From the abstract: “In the past 70 years, certain kinds of Indian dance have been read as classical or aspirational, especially when performed by or associated with Hindu/high-caste people and in cosmopolitan spaces like Chennai or San Francisco. Inversely, certain dancers and dance techniques associated with those who stand apart from caste or religious status are dismissed as poor in quality, and not worthy of emulation. In this article, I examine how such logic operates through South Indian (Telugu) cinema, tourism, and transnational capitalist flows, and how it relies upon reductive and exclusionary notions of gender, caste, identity, and affect. In doing so, I consider how the same media, which validates and fetishizes certain gendered notions of the body, simultaneously offers new possibilities for challenging casteist and misogynistic hegemonies. Relying on queer and critical transnational feminist theory, in this article I explore how the fetishization of the low-caste courtesan dancer –a symbol for generations of South Indian expressive culture – has ultimately produced a site of resistance.”
From the abstract:
“British representations of courtesans, or nautch-girls, is an emerging area of study in relation to the impact of British imperialism on constructions of Indian womanhood. The nautch was a form of dance and entertainment, performed by courtesans, that originated in early Indiancivilizations and was connected to various Hindu temples. Nautch performances and courtesanswere a feature of early British experiences of India and, therefore, influenced British genderedrepresentations of Indian women. My research explores the shifts in British perceptions of Indianwomen, and the impact this had on imperial discourses, from the mid-eighteenth through the latenineteenth centuries. Over the course of the colonial period examined in this research, the Britishincreasingly imported their own social values and beliefs into India. British constructions ofgender, ethnicity, and class in India altered ideas and ideals concerning appropriate behaviour,sexuality, sexual availability, and sex-specific gender roles in the subcontinent. This thesis explores the production of British lifestyles and imperial culture in India and the ways in which this influenced their representation of courtesans. During the nabob period of the eighteenth century, nautch parties worked as a form of cultural interaction between Indian elites and British East India Company officials. However, over the course of the nineteenth century the nautch and nautch-girls became symbolic to the British of India’s ‘despotism’ and ‘backwardness,’ as well as representative of the supposed dangers of miscegenation and Eastern sensuality. By the midnineteenthcentury, nautch-girls were represented as commercial sex-workers and were subject to the increasing surveillance and medical intervention of the British colonial state. In addition, this representation perpetuated the belief of the British ‘saving’ Indian women as a way to justify the continuation of colonialism in India. My research explores how British conceptualizations of courtesans were fundamental to the justification of the imperial project in India, as well as representative of changing British perceptions of their own political and territorial power in the subcontinent.”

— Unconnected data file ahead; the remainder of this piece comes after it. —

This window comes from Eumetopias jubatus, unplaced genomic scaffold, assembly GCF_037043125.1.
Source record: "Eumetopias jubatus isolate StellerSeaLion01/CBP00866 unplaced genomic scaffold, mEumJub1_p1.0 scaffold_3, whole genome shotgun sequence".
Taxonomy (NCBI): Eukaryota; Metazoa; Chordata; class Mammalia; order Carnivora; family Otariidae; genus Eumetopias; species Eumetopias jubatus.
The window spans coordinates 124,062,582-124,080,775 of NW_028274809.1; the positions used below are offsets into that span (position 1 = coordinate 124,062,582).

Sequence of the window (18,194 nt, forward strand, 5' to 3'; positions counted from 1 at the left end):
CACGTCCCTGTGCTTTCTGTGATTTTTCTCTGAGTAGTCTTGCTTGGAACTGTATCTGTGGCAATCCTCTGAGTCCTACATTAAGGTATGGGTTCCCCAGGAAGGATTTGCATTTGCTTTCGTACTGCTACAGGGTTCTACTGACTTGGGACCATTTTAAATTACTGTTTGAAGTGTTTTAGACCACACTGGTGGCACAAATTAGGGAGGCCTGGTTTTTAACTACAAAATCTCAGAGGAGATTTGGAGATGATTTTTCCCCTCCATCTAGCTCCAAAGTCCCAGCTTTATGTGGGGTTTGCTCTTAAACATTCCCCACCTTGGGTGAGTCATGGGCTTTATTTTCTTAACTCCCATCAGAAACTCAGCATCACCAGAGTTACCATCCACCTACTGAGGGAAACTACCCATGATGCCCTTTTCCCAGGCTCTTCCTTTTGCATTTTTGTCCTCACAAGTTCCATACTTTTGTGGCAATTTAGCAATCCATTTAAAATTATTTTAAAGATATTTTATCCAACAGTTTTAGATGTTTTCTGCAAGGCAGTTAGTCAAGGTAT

From the abstract: “This article interrogates how and why courtesan identities are simultaneously embraced and disavowed by Brahman dancers. Using a combination of ethnographic and critical feminist methods, which allow the author to toggle between the past and the present, between India and the United States, and between film analysis and the dance studio, the author examines the cultural politics of the romanticized and historical Indian dancer— the mythical courtesan. The author argues that the mythical courtesan was called into existence through film cultures in the early twentieth century to provide a counterpoint against which a modern and national Brahmanical womanhood could be articulated. The author brings together a constellation of events that participated in the construction of Indian womanhood, especially the rise of sound film against the backdrop of growing anticolonial and nationalist sentiments in early twentieth-century South India. The author focuses on films that featured an early twentieth-century dancer-singer-actress, Sundaramma. In following her career through Telugu film and connecting it to broader conversations about Indian womanhood in the 1930s and 1940s, the author traces the contours of an affective triangle between three mutually constituting emotional points: pleasure, shame,